I enjoyed those delicious nachos, gave myself a pep talk to be brave, and headed to the stage.  There was a large security man sitting in front of a door, which meant that one had to be important, right?  I stopped a passing cocktail waitress and asked her how you get backstage.  (Can you feel how cool I am already?  OMG…I should’ve known at this moment things were not going to get better.)  She asked the security guy who stood less than two feet from us and he shook his head yes.  “Can this sticker get me back there?” He told me I had to wear it before he opened the door and I promptly forgot how to take the paper off a sticker.

I thought when the door closed behind me and I was on the other side, somehow life would change.  I mean, this was like a dream sequence, right?  Uh, nope.  There was a small staircase to get to the same level as the stage and and then another small one leading to a hall with a bunch more rooms I wasn’t invited into.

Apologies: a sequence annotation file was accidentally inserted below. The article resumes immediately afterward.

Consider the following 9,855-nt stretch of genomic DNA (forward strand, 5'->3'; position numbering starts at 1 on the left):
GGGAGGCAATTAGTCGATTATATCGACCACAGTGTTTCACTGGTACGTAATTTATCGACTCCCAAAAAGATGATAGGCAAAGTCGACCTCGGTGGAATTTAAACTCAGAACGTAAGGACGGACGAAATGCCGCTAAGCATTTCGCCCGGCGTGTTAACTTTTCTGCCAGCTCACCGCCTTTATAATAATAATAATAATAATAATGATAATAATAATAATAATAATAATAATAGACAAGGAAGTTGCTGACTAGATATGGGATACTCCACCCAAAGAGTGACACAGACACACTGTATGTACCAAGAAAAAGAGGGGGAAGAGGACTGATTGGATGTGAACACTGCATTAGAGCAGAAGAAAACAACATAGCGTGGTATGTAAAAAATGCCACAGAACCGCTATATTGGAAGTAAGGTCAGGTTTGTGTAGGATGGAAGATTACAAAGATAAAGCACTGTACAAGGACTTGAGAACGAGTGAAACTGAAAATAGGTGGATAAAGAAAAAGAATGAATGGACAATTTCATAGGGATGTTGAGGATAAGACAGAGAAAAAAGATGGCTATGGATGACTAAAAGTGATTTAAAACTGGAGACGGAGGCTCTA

Yep, this is me living the dream taking a picture of a hallway and closed doors.

To calm my nerves, I told myself this was all great research.  I snuggled up at the side door and watched Temper Trap from an angle I’d never seen a show.


It was interesting, but nothing like being in the front, in the body crushing mix.  The energy from where I stood was one of an observer versus a participant.  It wasn’t nearly the rush I thought would come from wearing the elusive backstage pass.  And then it got worse.  People showed up.

For my first few minutes, I was alone in my awkward.  All of a sudden, Coast Modern was there and my uncomfortableness rocketed off the charts.  Everyone in their group looked a little confused as to what the Hell I was doing there, but no one said anything.  I pressed my shoulder even harder into the wall hoping I could disappear.  Why not leave, you ask?  Well, the area is small and they’re standing opposite to me with the staircase out behind them.  I felt like if I pushed everyone down to run out, I might draw even more attention.  Instead, I stood there, without a word spoken, and pretended like I belonged.